Medicare Advantage Coordinated Care Plans

In this article...
  • Medicare Advantage plans often provide broader coverage than Original Medicare. Learn about the four types of Medicare Advantage coordinated care plans.

Medicare Advantage plans, often called Medicare Part C, offer the same coverage as Medicare Parts A and B. You can purchase a Medicare Advantage plan from a CMS-approved private provider, and most policies include prescription drug coverage and additional benefits unavailable through Original Medicare. 

If you're thinking about purchasing a Medicare Advantage policy, it's worth considering a Medicare Advantage coordinated care plan. Below, you can find out what these plans are and what they include. 

What Are Medicare Advantage Coordinated Care Plans?

Medicare Advantage coordinated care plans are the most common type of Medicare Advantage coverage. Each plan covers care from a network of approved providers, which usually results in lower out-of-pocket costs than you would otherwise pay. In addition, coordinated care plans cover the same services as regular Medicare. 

Depending on which plan you choose, you may be able to claim treatment from an out-of-network provider. However, this is usually more expensive than using an in-network provider. Many plans include additional coverage, such as prescription medication and dental care. 

Types of Medicare Advantage Coordinated Care Plans

There are four main types of Medicare Advantage coordinated care plans. Which type you should choose depends on several factors, including your health status, budget and coverage requirements. 

Health Maintenance Organization (HMO)

Medicare Advantage HMO policies are the most affordable coordinated care plans, generally charging lower premiums and out-of-pocket contributions. Most plans come with Medicare Part D prescription drug coverage.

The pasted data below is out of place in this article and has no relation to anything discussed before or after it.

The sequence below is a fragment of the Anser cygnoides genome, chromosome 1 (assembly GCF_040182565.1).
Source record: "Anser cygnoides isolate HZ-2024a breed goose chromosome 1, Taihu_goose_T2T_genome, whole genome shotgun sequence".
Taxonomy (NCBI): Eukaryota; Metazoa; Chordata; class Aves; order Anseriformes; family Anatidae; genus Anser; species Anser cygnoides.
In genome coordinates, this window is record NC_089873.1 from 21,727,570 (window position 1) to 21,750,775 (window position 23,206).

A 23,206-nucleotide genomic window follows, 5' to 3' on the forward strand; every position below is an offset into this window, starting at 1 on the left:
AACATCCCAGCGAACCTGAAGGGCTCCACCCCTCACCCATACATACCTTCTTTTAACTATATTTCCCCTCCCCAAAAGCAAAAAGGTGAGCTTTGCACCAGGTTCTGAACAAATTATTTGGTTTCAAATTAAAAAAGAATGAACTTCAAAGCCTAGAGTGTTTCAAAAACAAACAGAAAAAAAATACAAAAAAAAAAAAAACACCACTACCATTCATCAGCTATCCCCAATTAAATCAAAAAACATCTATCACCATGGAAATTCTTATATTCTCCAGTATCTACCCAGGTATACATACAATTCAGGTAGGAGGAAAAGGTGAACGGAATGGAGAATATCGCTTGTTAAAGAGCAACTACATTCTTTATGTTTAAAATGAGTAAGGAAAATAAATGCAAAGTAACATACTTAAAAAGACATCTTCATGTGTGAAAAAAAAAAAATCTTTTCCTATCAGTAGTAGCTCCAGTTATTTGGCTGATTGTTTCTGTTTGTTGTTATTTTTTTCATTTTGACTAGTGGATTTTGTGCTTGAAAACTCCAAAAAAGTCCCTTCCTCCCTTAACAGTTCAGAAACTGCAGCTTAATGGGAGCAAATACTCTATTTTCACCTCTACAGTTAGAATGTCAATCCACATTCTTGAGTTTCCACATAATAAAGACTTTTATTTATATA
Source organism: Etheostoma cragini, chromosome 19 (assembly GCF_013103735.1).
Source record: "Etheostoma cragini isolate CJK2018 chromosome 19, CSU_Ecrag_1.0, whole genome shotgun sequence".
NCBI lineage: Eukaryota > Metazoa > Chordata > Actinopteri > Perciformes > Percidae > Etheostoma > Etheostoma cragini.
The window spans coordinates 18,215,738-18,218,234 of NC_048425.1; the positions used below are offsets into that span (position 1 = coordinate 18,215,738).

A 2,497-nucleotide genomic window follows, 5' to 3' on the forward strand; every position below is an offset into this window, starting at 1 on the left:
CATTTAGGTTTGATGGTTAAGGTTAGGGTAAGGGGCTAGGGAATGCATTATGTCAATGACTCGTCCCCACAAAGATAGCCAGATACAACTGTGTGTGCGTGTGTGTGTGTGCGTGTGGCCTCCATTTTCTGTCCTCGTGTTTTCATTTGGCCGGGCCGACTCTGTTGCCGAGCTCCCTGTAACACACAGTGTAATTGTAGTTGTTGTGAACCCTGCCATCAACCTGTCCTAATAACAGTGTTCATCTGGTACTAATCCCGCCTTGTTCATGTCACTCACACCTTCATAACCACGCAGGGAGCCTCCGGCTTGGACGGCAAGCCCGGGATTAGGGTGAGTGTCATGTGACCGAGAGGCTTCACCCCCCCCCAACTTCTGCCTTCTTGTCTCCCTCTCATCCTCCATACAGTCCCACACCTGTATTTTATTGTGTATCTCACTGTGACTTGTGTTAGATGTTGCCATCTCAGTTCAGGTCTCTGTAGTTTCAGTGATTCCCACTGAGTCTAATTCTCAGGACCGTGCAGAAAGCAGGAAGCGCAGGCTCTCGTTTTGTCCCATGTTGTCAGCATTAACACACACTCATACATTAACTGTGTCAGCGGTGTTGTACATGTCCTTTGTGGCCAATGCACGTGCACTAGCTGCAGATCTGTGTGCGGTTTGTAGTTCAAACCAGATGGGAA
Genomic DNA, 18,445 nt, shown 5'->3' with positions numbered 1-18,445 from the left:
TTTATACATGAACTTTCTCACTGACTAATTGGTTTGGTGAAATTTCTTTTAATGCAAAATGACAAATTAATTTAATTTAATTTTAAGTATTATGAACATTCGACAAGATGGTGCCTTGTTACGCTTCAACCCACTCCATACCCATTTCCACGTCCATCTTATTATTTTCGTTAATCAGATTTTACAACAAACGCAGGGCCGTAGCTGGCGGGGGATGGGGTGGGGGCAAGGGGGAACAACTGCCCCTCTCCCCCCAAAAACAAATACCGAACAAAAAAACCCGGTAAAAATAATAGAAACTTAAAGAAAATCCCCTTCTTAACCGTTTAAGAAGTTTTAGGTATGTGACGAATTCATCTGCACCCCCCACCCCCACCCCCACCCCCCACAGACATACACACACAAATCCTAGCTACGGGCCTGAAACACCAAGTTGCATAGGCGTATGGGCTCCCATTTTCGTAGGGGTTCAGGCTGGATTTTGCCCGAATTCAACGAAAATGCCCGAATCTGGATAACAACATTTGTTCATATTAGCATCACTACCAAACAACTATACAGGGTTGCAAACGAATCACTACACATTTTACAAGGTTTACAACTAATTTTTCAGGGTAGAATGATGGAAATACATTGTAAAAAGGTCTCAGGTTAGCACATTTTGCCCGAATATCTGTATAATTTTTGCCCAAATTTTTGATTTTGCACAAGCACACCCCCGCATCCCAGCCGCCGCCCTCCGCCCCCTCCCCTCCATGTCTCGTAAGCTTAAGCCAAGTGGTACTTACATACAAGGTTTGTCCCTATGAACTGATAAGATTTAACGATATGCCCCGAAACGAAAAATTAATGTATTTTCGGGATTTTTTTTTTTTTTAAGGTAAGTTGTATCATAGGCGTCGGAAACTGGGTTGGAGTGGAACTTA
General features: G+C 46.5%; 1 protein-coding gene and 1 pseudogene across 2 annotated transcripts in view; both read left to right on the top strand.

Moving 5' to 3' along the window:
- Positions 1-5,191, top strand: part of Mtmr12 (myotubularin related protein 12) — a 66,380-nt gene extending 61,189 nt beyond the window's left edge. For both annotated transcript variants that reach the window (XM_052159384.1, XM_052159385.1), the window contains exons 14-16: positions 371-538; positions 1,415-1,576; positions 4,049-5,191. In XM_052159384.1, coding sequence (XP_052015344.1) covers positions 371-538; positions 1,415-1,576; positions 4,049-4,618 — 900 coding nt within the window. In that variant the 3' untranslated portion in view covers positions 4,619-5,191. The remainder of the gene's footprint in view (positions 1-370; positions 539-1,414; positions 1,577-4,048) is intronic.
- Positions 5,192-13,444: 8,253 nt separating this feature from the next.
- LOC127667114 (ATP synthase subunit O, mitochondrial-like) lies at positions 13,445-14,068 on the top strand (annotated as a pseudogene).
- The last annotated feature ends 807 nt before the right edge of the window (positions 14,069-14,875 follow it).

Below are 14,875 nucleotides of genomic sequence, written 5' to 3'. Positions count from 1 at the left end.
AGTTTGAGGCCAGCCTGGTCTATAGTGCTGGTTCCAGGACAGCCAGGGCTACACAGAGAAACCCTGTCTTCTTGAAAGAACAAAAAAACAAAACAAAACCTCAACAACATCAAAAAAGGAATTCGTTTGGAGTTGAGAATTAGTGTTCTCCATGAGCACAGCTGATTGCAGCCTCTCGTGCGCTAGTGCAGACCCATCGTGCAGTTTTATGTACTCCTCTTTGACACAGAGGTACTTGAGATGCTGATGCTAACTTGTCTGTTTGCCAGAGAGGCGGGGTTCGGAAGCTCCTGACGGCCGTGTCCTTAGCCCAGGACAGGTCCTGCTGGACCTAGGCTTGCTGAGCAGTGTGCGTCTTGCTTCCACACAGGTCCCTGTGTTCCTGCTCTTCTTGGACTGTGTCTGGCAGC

However, you'll typically have to use an in-network provider if you want your policy to cover your medical costs. Many HMO plans require beneficiaries to pay most or all of their medical fees when they use an out-of-network clinic, except for emergency or urgent care and dialysis if you're away from home. Generally, HMO beneficiaries must nominate a primary care doctor, and your doctor must usually refer you for specialist treatment. 

Preferred Provider Organization (PPO)

Medicare Advantage PPO plans typically come with higher premiums and out-of-pocket costs because they cover treatment from out-of-network providers. However, it's often cheaper to select an in-network clinic. You can generally see a specialist healthcare provider without a referral, and many plans don't require beneficiaries to choose a primary care physician. Most Medicare Advantage PPO policies include Medicare Part D.

Special Needs Plans (SNPs)

A Medicare Advantage SNP may be a good option if you have a chronic health condition or you're also eligible for Medicaid. An SNP may also be suitable if you live in a residential care home. Not everyone is eligible for an SNP, and availability varies by area. 

All SNP beneficiaries must nominate a primary care doctor. You'll usually need to ask your doctor to refer you if you need to see a specialist. 

SNPs provide the same coverage as Original Medicare and must come with Medicare Part D. Some providers offer additional benefits, such as vision care. 

Point of Service (POS)

POS plans are an optional add-on policy to some HMO plans, sometimes called HMO-POS. You must choose a primary care doctor when you enroll on a POS plan, but your policy will also cover treatment from out-of-network providers. However, using an out-of-network clinic generally costs more out-of-pocket. Some providers cap the amount you can claim for out-of-network treatment or limit coverage to particular services. 

Some POS providers cover specialist treatment without a referral, and others require a referral from your designated primary care physician. POS policies usually come with Medicare Part D. 

What Is a Local CCP Plan in Medicare?

A local CCP plan is a type of PPO that only covers care received in certain areas. The provider sets the designated area with approval from the Centers for Medicare and Medicaid Services (CMS). The area may cover a single county or span several. 

Regional PPOs cover one or more states, and enrollees are entitled to uniform coverage wherever they receive care within the plan area. You may require a regional PPO if you live in a rural area and have to travel outside your locality to receive treatment. 

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